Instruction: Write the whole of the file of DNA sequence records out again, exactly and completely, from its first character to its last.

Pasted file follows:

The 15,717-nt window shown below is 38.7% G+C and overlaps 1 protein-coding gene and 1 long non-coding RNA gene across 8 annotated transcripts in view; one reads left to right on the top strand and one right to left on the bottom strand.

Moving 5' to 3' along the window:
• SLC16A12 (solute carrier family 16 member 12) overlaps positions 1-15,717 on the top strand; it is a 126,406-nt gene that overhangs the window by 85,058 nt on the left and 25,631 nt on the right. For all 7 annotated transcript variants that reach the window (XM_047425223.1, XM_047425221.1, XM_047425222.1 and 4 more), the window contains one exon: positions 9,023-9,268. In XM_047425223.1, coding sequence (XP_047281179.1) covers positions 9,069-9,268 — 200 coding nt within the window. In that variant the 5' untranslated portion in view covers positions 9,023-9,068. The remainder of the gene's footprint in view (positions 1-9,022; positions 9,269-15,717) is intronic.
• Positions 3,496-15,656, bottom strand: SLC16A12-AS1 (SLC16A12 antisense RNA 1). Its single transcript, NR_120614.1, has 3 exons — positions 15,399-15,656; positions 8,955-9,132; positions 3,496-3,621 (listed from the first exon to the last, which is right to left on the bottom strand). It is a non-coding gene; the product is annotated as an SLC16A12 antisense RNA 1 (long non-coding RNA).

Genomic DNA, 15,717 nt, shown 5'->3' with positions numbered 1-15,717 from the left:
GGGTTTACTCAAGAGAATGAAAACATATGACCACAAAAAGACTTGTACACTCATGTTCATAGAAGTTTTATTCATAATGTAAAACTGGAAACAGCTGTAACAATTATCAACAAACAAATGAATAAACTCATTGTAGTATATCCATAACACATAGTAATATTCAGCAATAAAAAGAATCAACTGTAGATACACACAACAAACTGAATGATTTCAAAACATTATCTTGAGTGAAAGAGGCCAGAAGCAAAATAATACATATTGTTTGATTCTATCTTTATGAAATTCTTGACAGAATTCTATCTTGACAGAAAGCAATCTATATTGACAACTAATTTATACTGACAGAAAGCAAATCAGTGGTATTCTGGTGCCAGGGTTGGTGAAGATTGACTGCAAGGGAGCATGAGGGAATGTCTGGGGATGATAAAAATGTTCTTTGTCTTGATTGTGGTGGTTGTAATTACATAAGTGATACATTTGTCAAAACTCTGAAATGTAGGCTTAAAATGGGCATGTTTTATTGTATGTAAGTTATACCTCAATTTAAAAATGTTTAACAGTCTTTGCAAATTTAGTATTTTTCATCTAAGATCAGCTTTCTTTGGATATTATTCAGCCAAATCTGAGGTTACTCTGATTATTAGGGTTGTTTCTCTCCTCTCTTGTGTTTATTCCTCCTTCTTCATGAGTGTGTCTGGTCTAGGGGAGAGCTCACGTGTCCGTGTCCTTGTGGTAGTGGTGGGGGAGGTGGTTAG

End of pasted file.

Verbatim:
The 15,717-nt window shown below is 38.7% G+C and overlaps 1 protein-coding gene and 1 long non-coding RNA gene across 8 annotated transcripts in view; one reads left to right on the top strand and one right to left on the bottom strand.

Moving 5' to 3' along the window:
• SLC16A12 (solute carrier family 16 member 12) overlaps positions 1-15,717 on the top strand; it is a 126,406-nt gene that overhangs the window by 85,058 nt on the left and 25,631 nt on the right. For all 7 annotated transcript variants that reach the window (XM_047425223.1, XM_047425221.1, XM_047425222.1 and 4 more), the window contains one exon: positions 9,023-9,268. In XM_047425223.1, coding sequence (XP_047281179.1) covers positions 9,069-9,268 — 200 coding nt within the window. In that variant the 5' untranslated portion in view covers positions 9,023-9,068. The remainder of the gene's footprint in view (positions 1-9,022; positions 9,269-15,717) is intronic.
• Positions 3,496-15,656, bottom strand: SLC16A12-AS1 (SLC16A12 antisense RNA 1). Its single transcript, NR_120614.1, has 3 exons — positions 15,399-15,656; positions 8,955-9,132; positions 3,496-3,621 (listed from the first exon to the last, which is right to left on the bottom strand). It is a non-coding gene; the product is annotated as an SLC16A12 antisense RNA 1 (long non-coding RNA).

Genomic DNA, 15,717 nt, shown 5'->3' with positions numbered 1-15,717 from the left:
GGGTTTACTCAAGAGAATGAAAACATATGACCACAAAAAGACTTGTACACTCATGTTCATAGAAGTTTTATTCATAATGTAAAACTGGAAACAGCTGTAACAATTATCAACAAACAAATGAATAAACTCATTGTAGTATATCCATAACACATAGTAATATTCAGCAATAAAAAGAATCAACTGTAGATACACACAACAAACTGAATGATTTCAAAACATTATCTTGAGTGAAAGAGGCCAGAAGCAAAATAATACATATTGTTTGATTCTATCTTTATGAAATTCTTGACAGAATTCTATCTTGACAGAAAGCAATCTATATTGACAACTAATTTATACTGACAGAAAGCAAATCAGTGGTATTCTGGTGCCAGGGTTGGTGAAGATTGACTGCAAGGGAGCATGAGGGAATGTCTGGGGATGATAAAAATGTTCTTTGTCTTGATTGTGGTGGTTGTAATTACATAAGTGATACATTTGTCAAAACTCTGAAATGTAGGCTTAAAATGGGCATGTTTTATTGTATGTAAGTTATACCTCAATTTAAAAATGTTTAACAGTCTTTGCAAATTTAGTATTTTTCATCTAAGATCAGCTTTCTTTGGATATTATTCAGCCAAATCTGAGGTTACTCTGATTATTAGGGTTGTTTCTCTCCTCTCTTGTGTTTATTCCTCCTTCTTCATGAGTGTGTCTGGTCTAGGGGAGAGCTCACGTGTCCGTGTCCTTGTGGTAGTGGTGGGGGAGGTGGTTAG